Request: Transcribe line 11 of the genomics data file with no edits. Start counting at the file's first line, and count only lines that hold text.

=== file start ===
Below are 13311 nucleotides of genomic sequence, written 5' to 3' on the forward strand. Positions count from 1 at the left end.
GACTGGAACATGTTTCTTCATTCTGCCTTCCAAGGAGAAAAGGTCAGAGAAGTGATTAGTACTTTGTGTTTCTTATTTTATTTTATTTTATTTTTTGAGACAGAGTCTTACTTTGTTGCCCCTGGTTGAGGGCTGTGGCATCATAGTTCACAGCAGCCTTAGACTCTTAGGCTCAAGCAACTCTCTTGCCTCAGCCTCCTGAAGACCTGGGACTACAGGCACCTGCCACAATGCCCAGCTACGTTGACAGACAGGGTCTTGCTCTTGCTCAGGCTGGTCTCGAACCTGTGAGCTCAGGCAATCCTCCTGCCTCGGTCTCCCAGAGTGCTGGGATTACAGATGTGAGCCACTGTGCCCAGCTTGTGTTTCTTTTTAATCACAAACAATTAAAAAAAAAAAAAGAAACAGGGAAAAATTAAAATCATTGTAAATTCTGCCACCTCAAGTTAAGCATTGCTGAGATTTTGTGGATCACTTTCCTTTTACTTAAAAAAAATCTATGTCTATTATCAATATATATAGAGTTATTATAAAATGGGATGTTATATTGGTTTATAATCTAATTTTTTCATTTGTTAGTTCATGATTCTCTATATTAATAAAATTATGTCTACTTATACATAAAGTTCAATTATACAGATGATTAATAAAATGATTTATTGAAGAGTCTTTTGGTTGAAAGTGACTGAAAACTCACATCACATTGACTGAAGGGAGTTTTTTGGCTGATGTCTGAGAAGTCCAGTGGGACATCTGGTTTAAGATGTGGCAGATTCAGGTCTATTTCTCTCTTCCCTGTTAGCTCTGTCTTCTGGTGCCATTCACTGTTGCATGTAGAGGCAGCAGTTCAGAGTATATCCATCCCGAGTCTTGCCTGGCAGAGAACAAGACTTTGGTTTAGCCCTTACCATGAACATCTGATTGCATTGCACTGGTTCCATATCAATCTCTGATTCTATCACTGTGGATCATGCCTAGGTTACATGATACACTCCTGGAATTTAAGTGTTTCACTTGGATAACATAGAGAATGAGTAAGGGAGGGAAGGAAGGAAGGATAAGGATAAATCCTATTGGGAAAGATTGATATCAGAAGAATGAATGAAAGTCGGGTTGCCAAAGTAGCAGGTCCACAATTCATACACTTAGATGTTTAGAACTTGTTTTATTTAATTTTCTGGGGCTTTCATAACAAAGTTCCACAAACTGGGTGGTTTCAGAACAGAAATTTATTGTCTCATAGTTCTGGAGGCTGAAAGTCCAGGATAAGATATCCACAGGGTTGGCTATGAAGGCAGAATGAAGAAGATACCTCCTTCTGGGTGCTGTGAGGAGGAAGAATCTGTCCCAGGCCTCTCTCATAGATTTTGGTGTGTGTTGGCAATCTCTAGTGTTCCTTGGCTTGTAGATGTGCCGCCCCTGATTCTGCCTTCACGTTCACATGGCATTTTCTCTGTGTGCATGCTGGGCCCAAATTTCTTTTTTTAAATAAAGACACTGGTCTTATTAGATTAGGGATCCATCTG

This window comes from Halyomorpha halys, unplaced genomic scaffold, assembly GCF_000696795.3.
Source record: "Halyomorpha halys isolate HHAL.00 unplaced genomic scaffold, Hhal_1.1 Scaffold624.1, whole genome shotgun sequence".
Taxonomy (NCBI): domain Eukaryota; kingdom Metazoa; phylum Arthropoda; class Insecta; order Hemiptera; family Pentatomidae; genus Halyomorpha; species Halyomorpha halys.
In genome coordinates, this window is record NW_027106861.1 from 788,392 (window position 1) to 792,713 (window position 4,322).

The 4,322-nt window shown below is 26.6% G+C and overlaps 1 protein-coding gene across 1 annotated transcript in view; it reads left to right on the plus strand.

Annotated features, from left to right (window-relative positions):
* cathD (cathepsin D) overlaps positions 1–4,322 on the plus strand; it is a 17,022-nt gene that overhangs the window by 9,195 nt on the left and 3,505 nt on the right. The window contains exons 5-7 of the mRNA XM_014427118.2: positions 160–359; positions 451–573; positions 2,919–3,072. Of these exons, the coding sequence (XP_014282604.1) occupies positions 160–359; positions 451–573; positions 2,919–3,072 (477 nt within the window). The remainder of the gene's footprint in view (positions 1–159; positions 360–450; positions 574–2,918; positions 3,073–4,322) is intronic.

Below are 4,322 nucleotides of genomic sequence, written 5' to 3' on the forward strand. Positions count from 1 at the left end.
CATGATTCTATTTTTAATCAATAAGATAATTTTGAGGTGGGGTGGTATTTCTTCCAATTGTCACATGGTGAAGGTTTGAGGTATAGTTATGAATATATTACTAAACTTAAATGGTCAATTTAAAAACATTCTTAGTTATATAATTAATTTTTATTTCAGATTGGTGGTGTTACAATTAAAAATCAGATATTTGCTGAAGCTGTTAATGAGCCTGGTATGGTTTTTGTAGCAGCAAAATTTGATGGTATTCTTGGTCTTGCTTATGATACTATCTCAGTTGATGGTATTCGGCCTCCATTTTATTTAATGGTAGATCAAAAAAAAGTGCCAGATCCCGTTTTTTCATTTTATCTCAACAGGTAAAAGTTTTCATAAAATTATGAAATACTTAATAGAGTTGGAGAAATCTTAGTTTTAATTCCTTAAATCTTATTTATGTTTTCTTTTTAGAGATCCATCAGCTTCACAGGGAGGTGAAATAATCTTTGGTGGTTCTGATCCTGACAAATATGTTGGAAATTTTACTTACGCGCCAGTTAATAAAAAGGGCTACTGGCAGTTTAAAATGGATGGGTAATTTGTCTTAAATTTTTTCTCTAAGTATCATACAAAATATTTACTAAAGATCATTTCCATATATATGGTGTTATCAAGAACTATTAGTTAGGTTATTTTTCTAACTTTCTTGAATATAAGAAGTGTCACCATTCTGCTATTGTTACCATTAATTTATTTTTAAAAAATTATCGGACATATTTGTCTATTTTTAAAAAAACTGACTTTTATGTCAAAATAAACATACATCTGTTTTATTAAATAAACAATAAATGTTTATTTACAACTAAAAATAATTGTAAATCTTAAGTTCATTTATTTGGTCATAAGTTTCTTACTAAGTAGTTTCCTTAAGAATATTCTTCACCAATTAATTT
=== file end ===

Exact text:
CATGATTCTATTTTTAATCAATAAGATAATTTTGAGGTGGGGTGGTATTTCTTCCAATTGTCACATGGTGAAGGTTTGAGGTATAGTTATGAATATATTACTAAACTTAAATGGTCAATTTAAAAACATTCTTAGTTATATAATTAATTTTTATTTCAGATTGGTGGTGTTACAATTAAAAATCAGATATTTGCTGAAGCTGTTAATGAGCCTGGTATGGTTTTTGTAGCAGCAAAATTTGATGGTATTCTTGGTCTTGCTTATGATACTATCTCAGTTGATGGTATTCGGCCTCCATTTTATTTAATGGTAGATCAAAAAAAAGTGCCAGATCCCGTTTTTTCATTTTATCTCAACAGGTAAAAGTTTTCATAAAATTATGAAATACTTAATAGAGTTGGAGAAATCTTAGTTTTAATTCCTTAAATCTTATTTATGTTTTCTTTTTAGAGATCCATCAGCTTCACAGGGAGGTGAAATAATCTTTGGTGGTTCTGATCCTGACAAATATGTTGGAAATTTTACTTACGCGCCAGTTAATAAAAAGGGCTACTGGCAGTTTAAAATGGATGGGTAATTTGTCTTAAATTTTTTCTCTAAGTATCATACAAAATATTTACTAAAGATCATTTCCATATATATGGTGTTATCAAGAACTATTAGTTAGGTTATTTTTCTAACTTTCTTGAATATAAGAAGTGTCACCATTCTGCTATTGTTACCATTAATTTATTTTTAAAAAATTATCGGACATATTTGTCTATTTTTAAAAAAACTGACTTTTATGTCAAAATAAACATACATCTGTTTTATTAAATAAACAATAAATGTTTATTTACAACTAAAAATAATTGTAAATCTTAAGTTCATTTATTTGGTCATAAGTTTCTTACTAAGTAGTTTCCTTAAGAATATTCTTCACCAATTAATTT